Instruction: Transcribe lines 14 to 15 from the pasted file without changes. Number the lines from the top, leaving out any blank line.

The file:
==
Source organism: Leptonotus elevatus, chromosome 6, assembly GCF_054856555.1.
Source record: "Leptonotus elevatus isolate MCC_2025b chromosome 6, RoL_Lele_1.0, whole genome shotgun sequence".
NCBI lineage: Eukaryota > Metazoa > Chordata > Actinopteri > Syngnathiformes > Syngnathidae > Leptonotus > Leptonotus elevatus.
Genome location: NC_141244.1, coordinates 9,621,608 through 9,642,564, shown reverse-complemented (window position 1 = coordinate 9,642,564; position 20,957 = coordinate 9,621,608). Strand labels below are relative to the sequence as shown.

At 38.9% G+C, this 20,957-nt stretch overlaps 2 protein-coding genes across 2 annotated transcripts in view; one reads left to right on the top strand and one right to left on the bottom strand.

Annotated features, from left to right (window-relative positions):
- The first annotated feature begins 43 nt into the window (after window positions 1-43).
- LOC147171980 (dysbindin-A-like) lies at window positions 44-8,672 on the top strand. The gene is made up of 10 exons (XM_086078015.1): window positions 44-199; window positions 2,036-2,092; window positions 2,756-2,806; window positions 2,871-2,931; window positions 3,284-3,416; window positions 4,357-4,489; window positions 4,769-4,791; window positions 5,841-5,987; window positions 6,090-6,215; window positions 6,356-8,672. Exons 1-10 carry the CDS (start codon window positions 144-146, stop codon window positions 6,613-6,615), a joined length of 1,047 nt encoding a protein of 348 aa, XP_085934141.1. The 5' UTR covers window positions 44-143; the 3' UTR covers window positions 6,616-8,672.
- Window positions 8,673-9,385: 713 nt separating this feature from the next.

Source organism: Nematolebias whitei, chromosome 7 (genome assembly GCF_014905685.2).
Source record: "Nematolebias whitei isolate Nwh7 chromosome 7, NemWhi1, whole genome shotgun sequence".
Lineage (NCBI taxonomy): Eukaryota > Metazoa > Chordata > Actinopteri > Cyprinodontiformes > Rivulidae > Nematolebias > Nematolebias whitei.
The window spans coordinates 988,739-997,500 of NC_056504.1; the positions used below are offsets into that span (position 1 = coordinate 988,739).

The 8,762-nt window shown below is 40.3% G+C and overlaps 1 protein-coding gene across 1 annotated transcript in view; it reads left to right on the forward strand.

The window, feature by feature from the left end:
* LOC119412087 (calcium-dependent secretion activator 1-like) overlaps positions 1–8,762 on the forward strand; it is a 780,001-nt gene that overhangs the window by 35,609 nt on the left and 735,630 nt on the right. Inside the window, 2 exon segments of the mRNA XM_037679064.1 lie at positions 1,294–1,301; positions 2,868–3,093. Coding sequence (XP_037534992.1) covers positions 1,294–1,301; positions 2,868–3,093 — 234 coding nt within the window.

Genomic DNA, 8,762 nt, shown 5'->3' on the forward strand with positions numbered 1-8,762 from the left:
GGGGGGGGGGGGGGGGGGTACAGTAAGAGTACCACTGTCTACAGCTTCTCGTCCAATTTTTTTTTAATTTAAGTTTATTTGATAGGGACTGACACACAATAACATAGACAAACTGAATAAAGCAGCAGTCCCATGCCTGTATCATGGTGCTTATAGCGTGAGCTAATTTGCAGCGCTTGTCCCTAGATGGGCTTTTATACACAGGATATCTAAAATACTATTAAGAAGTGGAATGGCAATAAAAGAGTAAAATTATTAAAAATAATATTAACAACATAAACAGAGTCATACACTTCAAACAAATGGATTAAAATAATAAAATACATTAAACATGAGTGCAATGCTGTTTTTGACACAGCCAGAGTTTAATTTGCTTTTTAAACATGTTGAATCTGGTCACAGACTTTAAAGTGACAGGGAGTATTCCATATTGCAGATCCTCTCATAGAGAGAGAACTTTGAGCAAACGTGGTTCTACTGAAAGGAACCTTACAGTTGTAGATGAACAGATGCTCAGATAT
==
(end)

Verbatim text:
The 8,762-nt window shown below is 40.3% G+C and overlaps 1 protein-coding gene across 1 annotated transcript in view; it reads left to right on the forward strand.

The window, feature by feature from the left end: